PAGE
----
Hamilton Education sells hard copy teaching resources that support Hamilton plans at very low cost. Group Readers, phonics books, number lines and 'Five Minute Fillers' can help you teach literacy and numeracy skills in your classroom.

# Open-ended Investigative Tasks

Open-ended investigative tasks provide a fun, stimulating context in which children can begin to develop their ability to connect previous knowledge with new situations, to develop flexibility and creativity, and to reason mathematically and think creatively.

These tasks are discussion prompts that can be used in a variety of contexts. Print them out and stick them up in your outdoor play areas to help prompt mathematical problem solving and use of language. Nick's advice provides guidance for getting the most out of these activities, and the Topics link highlights further opportunities for mathematical exploration.

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Question prompts for use when playing with a bucket on a hoist. Children know that numbers identify how many objects there are in a set. Say and use number names in order in familiar contexts. Count reliably up to 10 everyday objects. Recognise numerals 1-9. Children use everyday language to talk about size, capacity, position, distance, time to compare quantities and objects and to solve problems.

Question prompts for use when digging holes. Children know that numbers identify how many objects there are in a set. Say and use number names in order in familiar contexts. Count reliably up to 10 everyday objects. Recognise numerals 1-9. Children use everyday language to talk about size, capacity, position, distance, time to compare quantities and objects and to solve problems.

Question prompts for use when playing with leaves. Children know that numbers identify how many objects there are in a set. Say and use number names in order in familiar contexts. Count reliably up to 10 everyday objects. Recognise numerals 1-9. In practical activities and discussion, begin to use the vocabulary involved in adding and subtracting. Begin to relate addition to combining two groups of objects and subtraction to ‘taking away’.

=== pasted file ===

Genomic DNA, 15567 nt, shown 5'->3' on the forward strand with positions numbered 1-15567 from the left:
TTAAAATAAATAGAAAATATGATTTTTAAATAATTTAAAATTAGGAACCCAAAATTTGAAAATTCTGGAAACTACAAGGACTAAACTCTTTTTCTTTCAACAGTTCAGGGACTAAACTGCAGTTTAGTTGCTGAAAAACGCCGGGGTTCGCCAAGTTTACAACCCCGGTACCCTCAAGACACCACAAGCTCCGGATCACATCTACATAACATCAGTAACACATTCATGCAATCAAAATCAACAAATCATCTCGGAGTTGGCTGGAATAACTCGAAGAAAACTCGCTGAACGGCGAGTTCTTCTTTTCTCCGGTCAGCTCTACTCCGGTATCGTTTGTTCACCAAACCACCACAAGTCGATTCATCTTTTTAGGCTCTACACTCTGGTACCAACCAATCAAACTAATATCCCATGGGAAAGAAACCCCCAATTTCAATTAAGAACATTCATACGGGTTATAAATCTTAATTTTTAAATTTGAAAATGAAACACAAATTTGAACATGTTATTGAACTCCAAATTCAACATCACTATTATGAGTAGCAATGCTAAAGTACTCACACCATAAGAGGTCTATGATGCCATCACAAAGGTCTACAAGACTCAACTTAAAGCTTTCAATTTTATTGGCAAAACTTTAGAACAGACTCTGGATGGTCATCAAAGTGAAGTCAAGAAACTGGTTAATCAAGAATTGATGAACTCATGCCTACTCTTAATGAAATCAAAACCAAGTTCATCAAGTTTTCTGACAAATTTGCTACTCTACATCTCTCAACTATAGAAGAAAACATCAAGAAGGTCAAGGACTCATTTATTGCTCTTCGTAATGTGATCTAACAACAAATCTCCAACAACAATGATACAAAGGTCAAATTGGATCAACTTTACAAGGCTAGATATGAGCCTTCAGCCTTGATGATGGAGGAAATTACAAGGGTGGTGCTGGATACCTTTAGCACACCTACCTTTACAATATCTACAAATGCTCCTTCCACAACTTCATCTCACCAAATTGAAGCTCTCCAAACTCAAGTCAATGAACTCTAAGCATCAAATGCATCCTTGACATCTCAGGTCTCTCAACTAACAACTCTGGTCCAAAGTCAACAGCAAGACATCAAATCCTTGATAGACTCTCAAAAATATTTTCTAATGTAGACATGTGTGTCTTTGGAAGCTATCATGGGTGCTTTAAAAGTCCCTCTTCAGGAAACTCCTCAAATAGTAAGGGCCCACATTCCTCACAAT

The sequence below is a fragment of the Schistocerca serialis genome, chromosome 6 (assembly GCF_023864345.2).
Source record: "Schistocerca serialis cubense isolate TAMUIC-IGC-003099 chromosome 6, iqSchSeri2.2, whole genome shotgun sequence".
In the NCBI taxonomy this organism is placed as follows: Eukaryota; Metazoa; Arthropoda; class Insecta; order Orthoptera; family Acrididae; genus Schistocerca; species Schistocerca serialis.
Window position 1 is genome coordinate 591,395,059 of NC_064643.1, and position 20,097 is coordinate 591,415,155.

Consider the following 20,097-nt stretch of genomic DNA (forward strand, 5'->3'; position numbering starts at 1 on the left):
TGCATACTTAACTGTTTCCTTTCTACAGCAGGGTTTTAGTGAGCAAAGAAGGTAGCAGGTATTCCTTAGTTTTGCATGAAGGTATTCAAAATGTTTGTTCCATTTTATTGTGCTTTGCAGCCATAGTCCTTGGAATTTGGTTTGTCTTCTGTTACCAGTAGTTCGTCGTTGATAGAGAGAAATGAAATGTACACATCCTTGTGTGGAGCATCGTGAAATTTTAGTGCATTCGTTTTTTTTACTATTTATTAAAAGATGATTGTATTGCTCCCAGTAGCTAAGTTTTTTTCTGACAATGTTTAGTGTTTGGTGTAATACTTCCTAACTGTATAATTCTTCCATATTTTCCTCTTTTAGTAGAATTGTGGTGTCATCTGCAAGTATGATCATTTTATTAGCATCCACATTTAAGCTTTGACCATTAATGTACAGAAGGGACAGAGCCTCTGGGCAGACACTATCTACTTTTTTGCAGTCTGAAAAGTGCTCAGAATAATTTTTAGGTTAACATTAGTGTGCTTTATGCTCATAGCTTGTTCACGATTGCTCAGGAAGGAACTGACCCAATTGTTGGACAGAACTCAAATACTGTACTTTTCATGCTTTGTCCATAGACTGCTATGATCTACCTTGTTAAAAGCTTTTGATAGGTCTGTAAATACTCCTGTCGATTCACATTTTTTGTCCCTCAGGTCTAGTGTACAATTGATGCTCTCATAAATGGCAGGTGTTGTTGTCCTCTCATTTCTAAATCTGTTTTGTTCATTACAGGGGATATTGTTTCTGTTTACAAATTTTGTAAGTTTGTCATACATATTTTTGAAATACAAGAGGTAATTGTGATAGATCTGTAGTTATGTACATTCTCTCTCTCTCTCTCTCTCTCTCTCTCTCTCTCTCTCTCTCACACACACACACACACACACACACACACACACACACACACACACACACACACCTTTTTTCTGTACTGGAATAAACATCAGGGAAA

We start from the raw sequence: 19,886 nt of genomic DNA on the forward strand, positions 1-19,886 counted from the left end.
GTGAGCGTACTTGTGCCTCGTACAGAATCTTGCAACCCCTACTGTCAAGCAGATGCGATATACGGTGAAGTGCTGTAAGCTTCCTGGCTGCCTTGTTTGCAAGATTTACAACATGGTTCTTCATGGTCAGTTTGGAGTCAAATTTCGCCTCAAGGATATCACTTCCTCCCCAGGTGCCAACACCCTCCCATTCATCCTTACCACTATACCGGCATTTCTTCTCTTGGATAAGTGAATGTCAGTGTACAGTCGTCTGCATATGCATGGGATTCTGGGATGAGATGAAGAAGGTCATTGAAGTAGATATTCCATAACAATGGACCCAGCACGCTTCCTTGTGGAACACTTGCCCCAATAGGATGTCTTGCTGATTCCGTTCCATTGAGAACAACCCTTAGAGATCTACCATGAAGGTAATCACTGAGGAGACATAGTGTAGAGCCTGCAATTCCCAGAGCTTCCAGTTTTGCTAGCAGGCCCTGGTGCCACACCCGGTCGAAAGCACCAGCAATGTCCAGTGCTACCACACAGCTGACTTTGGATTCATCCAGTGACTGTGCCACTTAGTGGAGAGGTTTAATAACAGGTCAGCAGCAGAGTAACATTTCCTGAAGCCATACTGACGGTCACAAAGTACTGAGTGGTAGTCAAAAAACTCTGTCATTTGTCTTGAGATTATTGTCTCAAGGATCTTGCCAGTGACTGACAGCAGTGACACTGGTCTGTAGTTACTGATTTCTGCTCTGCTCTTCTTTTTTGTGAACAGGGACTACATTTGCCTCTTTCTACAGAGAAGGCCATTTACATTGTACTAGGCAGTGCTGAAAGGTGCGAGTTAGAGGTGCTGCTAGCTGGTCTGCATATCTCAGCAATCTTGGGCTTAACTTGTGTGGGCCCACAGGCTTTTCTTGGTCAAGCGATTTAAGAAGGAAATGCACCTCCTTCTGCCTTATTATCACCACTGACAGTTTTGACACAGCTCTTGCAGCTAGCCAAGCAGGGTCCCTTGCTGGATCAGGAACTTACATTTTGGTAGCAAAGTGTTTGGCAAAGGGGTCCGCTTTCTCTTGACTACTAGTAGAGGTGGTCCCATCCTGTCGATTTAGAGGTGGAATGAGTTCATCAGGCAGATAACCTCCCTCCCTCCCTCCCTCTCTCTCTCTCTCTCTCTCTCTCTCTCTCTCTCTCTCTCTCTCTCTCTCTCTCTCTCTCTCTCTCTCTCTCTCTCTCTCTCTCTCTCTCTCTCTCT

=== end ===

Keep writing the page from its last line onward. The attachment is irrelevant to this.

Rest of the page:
Question prompts for use when putting logs onto a trolley. Children know that numbers identify how many objects there are in a set. Say and use number names in order in familiar contexts. Count reliably up to 10 everyday objects. Recognise numerals 1-9. In practical activities and discussion, begin to use the vocabulary involved in adding and subtracting. Begin to relate addition to combining two groups of objects and subtraction to ‘taking away’. Show curiosity and observation by talking about shapes. Begin to use mathematical names for shapes.

Question prompts for when playing with logs. Children know that numbers identify how many objects there are in a set. Say and use number names in order in familiar contexts. Count reliably up to 10 everyday objects. Recognise numerals 1-9. In practical activities and discussion, begin to use the vocabulary involved in adding and subtracting. Begin to relate addition to combining two groups of objects and subtraction to ‘taking away’.

Question prompts when moving blocks on trolleys. Know that numbers identify how many objects there are in a set. Say and use number names in order in familiar contexts. Count reliably up to 10 everyday objects. Recognise numerals 1-9. In practical activities and discussion, begin to use the vocabulary involved in adding and subtracting. Begin to relate addition to combining two groups of objects and subtraction to ‘taking away’.